Levi the tax collector hosted a big meal in honor of Yeshua and His disciples, but “John’s disciples and the Pharisees were fasting” that day (Mark 2:18). As the meal progressed, the disciples of John the Immerser posed a question. “The disciples of John came to Him, asking, ‘Why do we and the Pharisees fast, but Your disciples do not fast?’” (Matthew 9:14). Luke’s version adds that the disciples of John “fast and offer prayers,” as did the disciples of the Pharisees, but Yeshua’s disciples went on eating and drinking.
They were not asking about public fast days such as the Day of Atonement or the Ninth of Av. They asked about a particular fast undertaken only by the disciples of the Pharisees and the disciples of John the Immerser. This may have been a general practice of regular fasting. John the Immerser was known for his asceticism, and some Pharisees apparently fasted twice a week, on Mondays and Thursdays (Luke 18:12), but those were voluntary and personal disciplines. The sages often declared public fasts to respond to a tragedy, military threat, adverse political decree, prolonged drought, or natural disaster. The violent days of the first century gave occasion for many such fasts. The specific mention of John’s disciples implies that they may have been fasting for John’s release from prison.
Yeshua explained why His disciples did not participate in the fast. He compared Himself to a bridegroom and His disciples to “the sons of the bridal canopy,” a purely Semitic expression for the wedding attendants or members of the bridegroom’s party:
While the bridegroom is with them, the attendants of the bridegroom cannot fast, can they? So long as they have the bridegroom with them, they cannot fast. But the days will come when the bridegroom is taken away from them, and then they will fast in that day. (Mark 2:19-20)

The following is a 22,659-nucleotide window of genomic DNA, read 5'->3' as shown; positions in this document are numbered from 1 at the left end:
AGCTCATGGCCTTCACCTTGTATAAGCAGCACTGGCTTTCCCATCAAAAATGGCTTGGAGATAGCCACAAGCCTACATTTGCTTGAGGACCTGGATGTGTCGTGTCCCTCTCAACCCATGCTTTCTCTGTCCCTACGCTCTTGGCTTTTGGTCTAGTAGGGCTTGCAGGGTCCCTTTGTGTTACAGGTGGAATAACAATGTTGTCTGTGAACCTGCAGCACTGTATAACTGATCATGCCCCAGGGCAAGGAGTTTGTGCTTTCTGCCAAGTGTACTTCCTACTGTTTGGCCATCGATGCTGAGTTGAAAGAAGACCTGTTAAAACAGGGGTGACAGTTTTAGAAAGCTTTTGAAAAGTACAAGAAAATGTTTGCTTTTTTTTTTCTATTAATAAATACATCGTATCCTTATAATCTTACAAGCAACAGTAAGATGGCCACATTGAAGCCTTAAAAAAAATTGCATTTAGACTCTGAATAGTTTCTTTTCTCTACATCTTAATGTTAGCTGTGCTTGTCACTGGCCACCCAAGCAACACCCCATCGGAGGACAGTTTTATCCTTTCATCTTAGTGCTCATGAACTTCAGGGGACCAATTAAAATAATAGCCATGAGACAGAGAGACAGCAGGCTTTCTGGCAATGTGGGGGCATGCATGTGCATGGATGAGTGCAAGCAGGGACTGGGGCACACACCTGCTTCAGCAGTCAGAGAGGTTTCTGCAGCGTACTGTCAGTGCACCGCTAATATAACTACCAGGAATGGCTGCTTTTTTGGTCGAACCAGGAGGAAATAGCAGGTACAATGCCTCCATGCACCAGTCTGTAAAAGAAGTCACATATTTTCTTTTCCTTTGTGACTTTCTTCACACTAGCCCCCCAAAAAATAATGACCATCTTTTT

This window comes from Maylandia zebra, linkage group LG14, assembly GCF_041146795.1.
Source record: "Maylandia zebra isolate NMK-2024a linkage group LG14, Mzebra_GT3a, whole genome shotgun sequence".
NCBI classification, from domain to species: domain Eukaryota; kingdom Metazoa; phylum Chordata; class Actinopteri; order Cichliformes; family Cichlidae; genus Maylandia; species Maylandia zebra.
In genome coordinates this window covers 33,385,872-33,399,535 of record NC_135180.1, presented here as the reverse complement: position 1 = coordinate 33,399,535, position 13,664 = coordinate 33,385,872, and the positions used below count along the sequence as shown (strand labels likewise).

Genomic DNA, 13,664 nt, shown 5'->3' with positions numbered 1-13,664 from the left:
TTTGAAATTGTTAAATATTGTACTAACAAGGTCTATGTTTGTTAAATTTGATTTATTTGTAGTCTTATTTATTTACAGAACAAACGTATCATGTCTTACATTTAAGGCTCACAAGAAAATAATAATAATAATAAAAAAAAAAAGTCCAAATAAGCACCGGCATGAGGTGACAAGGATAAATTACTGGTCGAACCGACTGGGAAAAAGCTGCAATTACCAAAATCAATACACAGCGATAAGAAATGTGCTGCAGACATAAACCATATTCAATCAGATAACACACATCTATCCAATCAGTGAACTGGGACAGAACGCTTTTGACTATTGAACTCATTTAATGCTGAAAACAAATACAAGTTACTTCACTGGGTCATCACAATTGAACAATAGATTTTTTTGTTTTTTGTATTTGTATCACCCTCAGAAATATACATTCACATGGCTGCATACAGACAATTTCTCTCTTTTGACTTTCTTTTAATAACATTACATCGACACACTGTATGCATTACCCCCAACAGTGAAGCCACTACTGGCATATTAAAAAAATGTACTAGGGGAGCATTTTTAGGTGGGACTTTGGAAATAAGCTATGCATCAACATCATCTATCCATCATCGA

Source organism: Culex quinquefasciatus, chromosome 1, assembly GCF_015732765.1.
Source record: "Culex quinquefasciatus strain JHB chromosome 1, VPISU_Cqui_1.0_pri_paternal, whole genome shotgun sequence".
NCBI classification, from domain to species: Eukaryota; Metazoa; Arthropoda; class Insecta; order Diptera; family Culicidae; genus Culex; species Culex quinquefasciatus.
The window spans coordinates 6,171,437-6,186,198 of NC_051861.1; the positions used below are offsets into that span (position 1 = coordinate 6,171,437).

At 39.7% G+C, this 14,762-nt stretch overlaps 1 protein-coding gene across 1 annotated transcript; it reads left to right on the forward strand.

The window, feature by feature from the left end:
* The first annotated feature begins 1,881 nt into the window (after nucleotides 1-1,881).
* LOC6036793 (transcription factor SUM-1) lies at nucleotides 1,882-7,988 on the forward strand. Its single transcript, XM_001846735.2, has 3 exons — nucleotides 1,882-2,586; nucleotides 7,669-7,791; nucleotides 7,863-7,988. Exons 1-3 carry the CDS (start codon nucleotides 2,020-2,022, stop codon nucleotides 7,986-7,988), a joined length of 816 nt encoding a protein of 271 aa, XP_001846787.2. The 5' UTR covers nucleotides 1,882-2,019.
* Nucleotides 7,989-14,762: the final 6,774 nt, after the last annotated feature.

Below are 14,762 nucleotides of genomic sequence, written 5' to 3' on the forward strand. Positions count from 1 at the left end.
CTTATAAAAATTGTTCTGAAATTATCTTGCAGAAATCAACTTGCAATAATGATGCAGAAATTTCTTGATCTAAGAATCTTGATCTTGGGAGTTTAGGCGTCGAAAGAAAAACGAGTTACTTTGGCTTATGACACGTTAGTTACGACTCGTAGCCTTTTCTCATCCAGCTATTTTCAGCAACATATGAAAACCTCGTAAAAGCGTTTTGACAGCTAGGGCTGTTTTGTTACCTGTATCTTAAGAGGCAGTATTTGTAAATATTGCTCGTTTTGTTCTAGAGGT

John the Immerser referred to himself as the “friend of the bridegroom” and applied the title “bridegroom” to Yeshua (John 3:29-30). The Master employed John’s own metaphors as He explained why He and His disciples were not fasting.
In Judaism, weddings and mourning stand in antithesis to one another. Weddings require rejoicing. In Jewish law, a wedding procession takes precedence over a funeral procession. Jewish law suspends mourning rites for the sake of weddings and forbids weddings during times of national mourning.
It was appropriate for John’s disciples to fast and pray for their master because he was, to them, as the bridegroom, and they were as his wedding guests. Yeshua’s disciples, however, still had their master present with them. It would have been inappropriate for them to fast. Instead, they rejoiced as if at a wedding banquet because the bridegroom was still with them. In the future, however, a time would come when their Master, like John the Immerser, would be taken away from them. Then it would be appropriate for them to fast: "A time to weep, and a time to laugh; a time to mourn, and a time to dance" (Ecclesiastes 3:4).